“Education spending will be most effective if it relies on parental choice & private initiative -- the building blocks of success throughout our society.” 
― Milton Friedman 

“Even the most ardent environmentalist doesn't really want to stop pollution. If he thinks about it, and doesn't just talk about it, he wants to have the right amount of pollution. We can't really afford to eliminate it - not without abandoning all the benefits of technology that we not only enjoy but on which we depend.” 
― Milton Friedman, There's No Such Thing as a Free Lunch 

“I think that nothing is so important for freedom as recognizing in the law each individual’s natural right to property, and giving individuals a sense that they own something that they’re responsible for, that they have control over, and that they can dispose of.” 
― Milton Friedman 

“He moves fastest who moves alone.” 
― Milton Friedman 

“For example, the supporters of tariffs treat it as self-evident that the creation of jobs is a desirable end, in and of itself, regardless of what the persons employed do. That is clearly wrong. If all we want are jobs, we can create any number--for example, have people dig holes and then fill them up again, or perform other useless tasks. Work is sometimes its own reward. Mostly, however, it is the price we pay to get the things we want. Our real objective is not just jobs but productive jobs--jobs that will mean more goods and services to consume.” 
― Milton Friedman, Free to Choose: A Personal Statement 

“Our minds tell us, and history confirms, that the great threat to freedom is the concentration of power. Government is necessary to preserve our freedom, it is an instrument through which we can exercise our freedom; yet by concentrating power in political hands, it is also a threat to freedom. Even though the men who wield this power initially be of good will and even though they be not corrupted by the power they exercise, the power will both attract and form men of a different stamp.”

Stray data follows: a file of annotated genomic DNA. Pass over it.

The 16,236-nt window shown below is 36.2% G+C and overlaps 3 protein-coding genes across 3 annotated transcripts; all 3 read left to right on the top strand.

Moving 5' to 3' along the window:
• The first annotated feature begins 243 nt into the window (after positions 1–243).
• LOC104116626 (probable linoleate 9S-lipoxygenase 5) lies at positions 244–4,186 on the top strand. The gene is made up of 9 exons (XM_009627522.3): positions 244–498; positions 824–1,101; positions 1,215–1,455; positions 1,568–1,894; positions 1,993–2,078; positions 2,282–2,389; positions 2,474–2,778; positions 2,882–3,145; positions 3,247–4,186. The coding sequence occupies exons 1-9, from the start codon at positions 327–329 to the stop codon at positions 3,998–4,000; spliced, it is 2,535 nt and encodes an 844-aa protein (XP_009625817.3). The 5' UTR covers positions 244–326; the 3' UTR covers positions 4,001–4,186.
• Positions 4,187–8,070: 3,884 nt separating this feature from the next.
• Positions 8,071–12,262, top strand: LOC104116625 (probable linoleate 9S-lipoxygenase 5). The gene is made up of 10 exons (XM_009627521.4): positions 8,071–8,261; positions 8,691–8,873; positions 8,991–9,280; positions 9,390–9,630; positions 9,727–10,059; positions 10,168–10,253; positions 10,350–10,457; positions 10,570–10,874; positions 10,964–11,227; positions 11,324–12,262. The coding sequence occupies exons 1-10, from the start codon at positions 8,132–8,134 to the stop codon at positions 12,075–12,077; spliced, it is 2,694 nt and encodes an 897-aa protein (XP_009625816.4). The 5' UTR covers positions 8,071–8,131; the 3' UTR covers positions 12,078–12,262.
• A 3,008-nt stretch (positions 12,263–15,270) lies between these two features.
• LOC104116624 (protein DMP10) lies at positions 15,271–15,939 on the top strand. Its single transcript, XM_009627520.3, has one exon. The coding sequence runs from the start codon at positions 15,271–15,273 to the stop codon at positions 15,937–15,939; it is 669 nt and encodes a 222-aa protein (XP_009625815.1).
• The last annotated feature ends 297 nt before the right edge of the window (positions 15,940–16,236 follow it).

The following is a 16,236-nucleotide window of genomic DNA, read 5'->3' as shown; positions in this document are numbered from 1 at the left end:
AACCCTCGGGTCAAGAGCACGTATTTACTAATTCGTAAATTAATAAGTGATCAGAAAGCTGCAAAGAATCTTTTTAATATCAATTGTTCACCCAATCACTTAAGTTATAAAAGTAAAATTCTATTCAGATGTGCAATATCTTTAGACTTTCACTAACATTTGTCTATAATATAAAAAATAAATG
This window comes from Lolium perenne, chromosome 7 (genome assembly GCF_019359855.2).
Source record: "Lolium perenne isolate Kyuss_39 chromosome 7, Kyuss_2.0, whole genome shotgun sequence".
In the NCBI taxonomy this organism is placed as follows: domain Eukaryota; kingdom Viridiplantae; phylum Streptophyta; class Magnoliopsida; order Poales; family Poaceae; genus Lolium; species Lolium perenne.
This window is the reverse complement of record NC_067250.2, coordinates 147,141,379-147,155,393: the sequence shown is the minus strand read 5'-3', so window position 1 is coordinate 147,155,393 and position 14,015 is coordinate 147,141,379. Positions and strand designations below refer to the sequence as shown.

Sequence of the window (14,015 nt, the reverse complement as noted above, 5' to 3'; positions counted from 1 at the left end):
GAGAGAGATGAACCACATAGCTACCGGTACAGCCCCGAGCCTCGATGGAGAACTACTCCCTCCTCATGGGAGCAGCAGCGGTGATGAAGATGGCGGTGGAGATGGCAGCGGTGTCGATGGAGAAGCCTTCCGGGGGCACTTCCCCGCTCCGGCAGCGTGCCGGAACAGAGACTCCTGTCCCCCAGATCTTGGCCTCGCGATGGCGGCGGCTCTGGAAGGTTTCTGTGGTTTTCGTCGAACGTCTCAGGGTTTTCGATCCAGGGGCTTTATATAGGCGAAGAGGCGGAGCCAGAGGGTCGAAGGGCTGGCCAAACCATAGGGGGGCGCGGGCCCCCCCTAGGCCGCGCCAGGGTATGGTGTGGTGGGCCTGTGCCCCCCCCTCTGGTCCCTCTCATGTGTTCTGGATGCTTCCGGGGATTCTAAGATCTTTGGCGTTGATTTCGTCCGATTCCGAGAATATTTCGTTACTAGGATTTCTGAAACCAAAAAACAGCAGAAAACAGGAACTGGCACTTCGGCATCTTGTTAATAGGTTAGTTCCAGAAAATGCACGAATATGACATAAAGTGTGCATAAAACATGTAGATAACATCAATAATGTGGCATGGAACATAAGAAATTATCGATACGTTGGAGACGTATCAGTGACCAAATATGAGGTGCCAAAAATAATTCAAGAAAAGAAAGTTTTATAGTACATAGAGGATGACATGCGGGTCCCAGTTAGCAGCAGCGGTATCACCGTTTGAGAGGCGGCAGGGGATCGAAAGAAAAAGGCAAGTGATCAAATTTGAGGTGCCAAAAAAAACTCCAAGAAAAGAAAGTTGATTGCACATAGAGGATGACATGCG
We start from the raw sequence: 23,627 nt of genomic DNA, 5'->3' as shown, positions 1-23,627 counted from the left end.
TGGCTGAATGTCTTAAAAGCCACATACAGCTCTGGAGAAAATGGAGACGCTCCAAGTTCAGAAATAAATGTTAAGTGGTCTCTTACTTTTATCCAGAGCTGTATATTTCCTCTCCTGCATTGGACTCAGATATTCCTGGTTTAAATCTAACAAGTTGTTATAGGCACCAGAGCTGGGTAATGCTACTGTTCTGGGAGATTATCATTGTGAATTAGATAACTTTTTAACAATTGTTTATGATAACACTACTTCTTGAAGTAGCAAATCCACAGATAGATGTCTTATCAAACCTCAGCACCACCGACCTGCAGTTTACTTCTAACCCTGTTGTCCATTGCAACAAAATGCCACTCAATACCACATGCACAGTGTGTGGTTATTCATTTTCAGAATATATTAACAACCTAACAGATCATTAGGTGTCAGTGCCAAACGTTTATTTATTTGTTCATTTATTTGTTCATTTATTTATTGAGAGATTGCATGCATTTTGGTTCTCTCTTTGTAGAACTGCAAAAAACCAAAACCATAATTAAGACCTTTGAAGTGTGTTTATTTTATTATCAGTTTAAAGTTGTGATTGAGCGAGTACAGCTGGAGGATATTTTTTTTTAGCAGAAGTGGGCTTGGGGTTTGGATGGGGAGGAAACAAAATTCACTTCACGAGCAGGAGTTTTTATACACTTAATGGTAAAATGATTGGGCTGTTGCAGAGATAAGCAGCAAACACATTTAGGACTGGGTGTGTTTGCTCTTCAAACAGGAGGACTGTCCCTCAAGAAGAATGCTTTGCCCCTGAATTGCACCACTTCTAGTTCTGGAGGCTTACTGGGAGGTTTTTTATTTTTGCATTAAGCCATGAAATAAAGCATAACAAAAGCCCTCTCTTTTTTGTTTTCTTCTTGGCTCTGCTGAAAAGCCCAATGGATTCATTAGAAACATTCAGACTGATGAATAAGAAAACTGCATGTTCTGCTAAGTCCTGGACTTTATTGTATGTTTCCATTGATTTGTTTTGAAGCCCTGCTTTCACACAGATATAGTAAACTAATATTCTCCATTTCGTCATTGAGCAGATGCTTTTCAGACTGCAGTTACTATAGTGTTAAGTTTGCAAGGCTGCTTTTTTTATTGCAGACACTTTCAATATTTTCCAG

― Milton Friedman 

“The key insight of Adam Smith's Wealth of Nations is misleadingly simple: if an exchange between two parties is voluntary, it will not take place unless both believe they will benefit from it. Most economic fallacies derive from the neglect of this simple insight, from the tendency to assume that there is a fixed pie, that one party can gain only at the expense of another.” 
― Milton Friedman 

“This plea comes from the bottom of my heart. Every friend of freedom, and I know you are one, must be as revolted as I am by the prospect of turning the United States into an armed camp, by the vision of jails filled with casual drug users and of an army of enforcers empowered to invade the liberty of citizens on slight evidence. A country in which shooting down unidentified planes "on suspicion" can be seriously considered as a drug-war tactic is not the kind of United States that either you or I want to hand on to future generations.” 
― Milton Friedman 

“We do not influence the course of events by persuading people that we are right when we make what they regard as radical proposals. Rather, we exert influence by keeping options available when something has to be done at a time of crisis.” 
― Milton Friedman